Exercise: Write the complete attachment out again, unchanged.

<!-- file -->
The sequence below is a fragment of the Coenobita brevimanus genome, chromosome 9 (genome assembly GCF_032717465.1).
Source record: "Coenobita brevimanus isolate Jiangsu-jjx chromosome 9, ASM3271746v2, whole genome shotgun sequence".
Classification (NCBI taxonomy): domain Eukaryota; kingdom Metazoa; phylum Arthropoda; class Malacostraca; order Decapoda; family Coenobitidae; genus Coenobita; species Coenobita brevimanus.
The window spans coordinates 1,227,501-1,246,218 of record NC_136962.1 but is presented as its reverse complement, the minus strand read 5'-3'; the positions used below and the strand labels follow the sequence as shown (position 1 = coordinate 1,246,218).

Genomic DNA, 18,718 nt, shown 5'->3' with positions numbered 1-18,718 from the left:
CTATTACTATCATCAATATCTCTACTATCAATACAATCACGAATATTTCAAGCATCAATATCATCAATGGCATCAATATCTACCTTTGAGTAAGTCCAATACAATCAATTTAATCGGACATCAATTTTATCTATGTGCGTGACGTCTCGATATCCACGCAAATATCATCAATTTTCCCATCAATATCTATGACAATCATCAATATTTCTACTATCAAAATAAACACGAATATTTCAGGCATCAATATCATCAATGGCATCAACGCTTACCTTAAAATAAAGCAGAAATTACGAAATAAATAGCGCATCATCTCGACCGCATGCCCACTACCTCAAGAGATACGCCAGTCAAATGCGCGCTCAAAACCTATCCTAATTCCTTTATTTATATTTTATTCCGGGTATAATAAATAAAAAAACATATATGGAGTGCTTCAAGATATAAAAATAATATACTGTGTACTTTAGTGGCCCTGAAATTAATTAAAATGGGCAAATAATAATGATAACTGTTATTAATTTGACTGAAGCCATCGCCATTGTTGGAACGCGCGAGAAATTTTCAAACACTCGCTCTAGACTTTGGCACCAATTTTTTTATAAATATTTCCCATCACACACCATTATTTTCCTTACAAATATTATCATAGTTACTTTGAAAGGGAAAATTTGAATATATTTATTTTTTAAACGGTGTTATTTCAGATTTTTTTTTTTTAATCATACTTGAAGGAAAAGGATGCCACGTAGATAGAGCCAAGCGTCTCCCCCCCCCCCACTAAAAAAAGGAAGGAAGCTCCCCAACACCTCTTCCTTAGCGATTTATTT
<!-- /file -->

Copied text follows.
The sequence below is a fragment of the Coenobita brevimanus genome, chromosome 9 (genome assembly GCF_032717465.1).
Source record: "Coenobita brevimanus isolate Jiangsu-jjx chromosome 9, ASM3271746v2, whole genome shotgun sequence".
Classification (NCBI taxonomy): domain Eukaryota; kingdom Metazoa; phylum Arthropoda; class Malacostraca; order Decapoda; family Coenobitidae; genus Coenobita; species Coenobita brevimanus.
The window spans coordinates 1,227,501-1,246,218 of record NC_136962.1 but is presented as its reverse complement, the minus strand read 5'-3'; the positions used below and the strand labels follow the sequence as shown (position 1 = coordinate 1,246,218).

Genomic DNA, 18,718 nt, shown 5'->3' with positions numbered 1-18,718 from the left:
CTATTACTATCATCAATATCTCTACTATCAATACAATCACGAATATTTCAAGCATCAATATCATCAATGGCATCAATATCTACCTTTGAGTAAGTCCAATACAATCAATTTAATCGGACATCAATTTTATCTATGTGCGTGACGTCTCGATATCCACGCAAATATCATCAATTTTCCCATCAATATCTATGACAATCATCAATATTTCTACTATCAAAATAAACACGAATATTTCAGGCATCAATATCATCAATGGCATCAACGCTTACCTTAAAATAAAGCAGAAATTACGAAATAAATAGCGCATCATCTCGACCGCATGCCCACTACCTCAAGAGATACGCCAGTCAAATGCGCGCTCAAAACCTATCCTAATTCCTTTATTTATATTTTATTCCGGGTATAATAAATAAAAAAACATATATGGAGTGCTTCAAGATATAAAAATAATATACTGTGTACTTTAGTGGCCCTGAAATTAATTAAAATGGGCAAATAATAATGATAACTGTTATTAATTTGACTGAAGCCATCGCCATTGTTGGAACGCGCGAGAAATTTTCAAACACTCGCTCTAGACTTTGGCACCAATTTTTTTATAAATATTTCCCATCACACACCATTATTTTCCTTACAAATATTATCATAGTTACTTTGAAAGGGAAAATTTGAATATATTTATTTTTTAAACGGTGTTATTTCAGATTTTTTTTTTTTAATCATACTTGAAGGAAAAGGATGCCACGTAGATAGAGCCAAGCGTCTCCCCCCCCCCCACTAAAAAAAGGAAGGAAGCTCCCCAACACCTCTTCCTTAGCGATTTATTT